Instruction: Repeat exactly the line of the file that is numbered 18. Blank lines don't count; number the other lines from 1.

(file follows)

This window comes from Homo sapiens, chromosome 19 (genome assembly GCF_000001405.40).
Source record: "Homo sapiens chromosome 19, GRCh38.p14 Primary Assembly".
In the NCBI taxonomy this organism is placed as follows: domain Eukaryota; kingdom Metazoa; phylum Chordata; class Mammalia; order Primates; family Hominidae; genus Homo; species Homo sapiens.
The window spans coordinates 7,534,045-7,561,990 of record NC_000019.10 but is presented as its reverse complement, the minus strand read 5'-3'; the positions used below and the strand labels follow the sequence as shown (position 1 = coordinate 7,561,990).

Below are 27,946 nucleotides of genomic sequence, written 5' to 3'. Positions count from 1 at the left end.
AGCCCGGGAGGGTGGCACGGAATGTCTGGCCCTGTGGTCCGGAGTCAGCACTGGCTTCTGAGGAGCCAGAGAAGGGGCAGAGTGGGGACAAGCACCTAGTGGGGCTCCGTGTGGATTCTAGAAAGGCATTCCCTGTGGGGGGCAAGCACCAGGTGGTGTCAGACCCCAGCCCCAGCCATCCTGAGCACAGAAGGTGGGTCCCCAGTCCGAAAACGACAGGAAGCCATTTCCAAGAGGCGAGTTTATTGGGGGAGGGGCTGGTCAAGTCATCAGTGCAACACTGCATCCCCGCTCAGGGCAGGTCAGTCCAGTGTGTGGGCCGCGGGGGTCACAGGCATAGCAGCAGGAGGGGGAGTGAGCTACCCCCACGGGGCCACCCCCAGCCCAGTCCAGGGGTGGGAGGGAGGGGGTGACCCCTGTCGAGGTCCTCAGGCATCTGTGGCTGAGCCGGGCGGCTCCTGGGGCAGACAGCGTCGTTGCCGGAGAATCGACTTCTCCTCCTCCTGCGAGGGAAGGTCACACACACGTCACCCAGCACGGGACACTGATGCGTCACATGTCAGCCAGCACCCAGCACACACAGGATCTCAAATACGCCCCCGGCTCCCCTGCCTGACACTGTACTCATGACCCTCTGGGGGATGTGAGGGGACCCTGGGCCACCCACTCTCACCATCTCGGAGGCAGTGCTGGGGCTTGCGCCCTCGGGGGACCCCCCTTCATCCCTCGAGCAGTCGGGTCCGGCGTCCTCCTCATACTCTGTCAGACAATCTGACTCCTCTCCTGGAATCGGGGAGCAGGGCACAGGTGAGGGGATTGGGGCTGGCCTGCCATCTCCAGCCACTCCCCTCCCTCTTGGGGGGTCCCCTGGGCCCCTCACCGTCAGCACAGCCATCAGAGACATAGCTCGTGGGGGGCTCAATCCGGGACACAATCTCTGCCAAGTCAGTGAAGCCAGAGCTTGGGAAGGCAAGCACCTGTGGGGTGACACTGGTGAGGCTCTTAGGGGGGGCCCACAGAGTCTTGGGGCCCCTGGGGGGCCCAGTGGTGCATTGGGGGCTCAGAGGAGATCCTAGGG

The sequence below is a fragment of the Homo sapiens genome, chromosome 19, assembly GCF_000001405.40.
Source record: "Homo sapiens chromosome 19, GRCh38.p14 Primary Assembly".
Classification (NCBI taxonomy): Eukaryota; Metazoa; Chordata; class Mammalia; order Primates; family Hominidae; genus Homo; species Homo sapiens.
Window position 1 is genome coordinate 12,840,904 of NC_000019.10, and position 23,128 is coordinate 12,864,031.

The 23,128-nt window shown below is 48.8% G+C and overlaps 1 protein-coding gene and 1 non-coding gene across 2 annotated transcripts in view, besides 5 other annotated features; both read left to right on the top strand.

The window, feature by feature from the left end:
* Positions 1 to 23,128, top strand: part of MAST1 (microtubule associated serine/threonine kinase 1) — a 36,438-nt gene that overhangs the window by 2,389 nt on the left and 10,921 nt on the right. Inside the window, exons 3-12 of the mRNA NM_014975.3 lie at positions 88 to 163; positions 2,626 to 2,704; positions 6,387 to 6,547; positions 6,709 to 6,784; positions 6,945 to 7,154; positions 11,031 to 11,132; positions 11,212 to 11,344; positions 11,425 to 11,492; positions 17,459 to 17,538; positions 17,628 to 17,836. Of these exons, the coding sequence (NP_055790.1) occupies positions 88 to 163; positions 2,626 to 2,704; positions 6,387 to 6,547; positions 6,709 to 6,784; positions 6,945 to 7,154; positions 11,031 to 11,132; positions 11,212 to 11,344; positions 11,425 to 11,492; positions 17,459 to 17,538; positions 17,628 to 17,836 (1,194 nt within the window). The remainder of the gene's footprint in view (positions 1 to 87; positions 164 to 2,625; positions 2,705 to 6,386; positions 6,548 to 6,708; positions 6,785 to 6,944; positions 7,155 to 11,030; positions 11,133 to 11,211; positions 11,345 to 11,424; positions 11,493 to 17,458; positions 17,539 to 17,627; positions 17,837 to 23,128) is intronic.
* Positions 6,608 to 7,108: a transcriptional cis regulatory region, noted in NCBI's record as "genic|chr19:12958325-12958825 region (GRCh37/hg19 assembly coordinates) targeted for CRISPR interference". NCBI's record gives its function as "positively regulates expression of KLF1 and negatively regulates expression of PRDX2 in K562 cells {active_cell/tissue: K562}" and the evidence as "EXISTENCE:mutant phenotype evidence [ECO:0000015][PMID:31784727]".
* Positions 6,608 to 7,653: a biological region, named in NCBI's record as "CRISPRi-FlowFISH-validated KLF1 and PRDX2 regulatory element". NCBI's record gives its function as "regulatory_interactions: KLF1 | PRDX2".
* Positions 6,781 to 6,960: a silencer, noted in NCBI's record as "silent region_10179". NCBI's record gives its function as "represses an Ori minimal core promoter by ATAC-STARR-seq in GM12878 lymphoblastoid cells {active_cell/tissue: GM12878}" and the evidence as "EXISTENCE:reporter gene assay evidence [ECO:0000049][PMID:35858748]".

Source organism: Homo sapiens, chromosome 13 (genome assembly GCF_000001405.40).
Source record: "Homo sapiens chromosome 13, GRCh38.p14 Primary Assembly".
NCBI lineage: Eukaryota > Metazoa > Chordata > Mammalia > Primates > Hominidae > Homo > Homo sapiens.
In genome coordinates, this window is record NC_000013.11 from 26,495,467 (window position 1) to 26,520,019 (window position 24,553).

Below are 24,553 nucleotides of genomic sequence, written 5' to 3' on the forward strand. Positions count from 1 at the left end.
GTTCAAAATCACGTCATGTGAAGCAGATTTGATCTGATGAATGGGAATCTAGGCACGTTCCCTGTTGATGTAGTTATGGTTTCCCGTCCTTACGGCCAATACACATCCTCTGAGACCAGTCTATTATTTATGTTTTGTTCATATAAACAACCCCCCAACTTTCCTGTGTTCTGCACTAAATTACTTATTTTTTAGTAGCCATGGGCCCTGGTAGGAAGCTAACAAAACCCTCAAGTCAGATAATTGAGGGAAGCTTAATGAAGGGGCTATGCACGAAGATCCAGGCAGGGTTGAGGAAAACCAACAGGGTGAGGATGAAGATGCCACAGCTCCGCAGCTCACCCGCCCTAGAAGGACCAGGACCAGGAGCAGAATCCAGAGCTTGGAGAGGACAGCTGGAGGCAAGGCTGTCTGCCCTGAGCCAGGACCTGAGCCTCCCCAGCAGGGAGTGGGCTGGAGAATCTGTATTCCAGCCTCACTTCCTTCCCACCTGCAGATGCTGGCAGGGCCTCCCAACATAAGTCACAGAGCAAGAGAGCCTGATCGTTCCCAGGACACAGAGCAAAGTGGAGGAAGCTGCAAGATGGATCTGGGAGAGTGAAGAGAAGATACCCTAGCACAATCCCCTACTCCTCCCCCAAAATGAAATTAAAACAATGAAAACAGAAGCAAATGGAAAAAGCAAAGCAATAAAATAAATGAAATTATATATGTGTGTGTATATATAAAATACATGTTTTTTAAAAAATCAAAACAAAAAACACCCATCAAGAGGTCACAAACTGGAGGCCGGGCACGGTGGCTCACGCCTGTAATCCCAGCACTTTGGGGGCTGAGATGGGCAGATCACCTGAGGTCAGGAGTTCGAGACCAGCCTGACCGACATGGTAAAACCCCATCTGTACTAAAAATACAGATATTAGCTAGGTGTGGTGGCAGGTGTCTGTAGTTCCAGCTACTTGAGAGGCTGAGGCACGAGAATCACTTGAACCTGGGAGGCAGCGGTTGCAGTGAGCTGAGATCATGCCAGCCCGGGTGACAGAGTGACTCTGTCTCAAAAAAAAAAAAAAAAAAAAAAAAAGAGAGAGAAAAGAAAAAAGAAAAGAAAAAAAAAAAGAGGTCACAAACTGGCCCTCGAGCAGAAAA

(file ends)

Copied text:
Source record: "Homo sapiens chromosome 13, GRCh38.p14 Primary Assembly".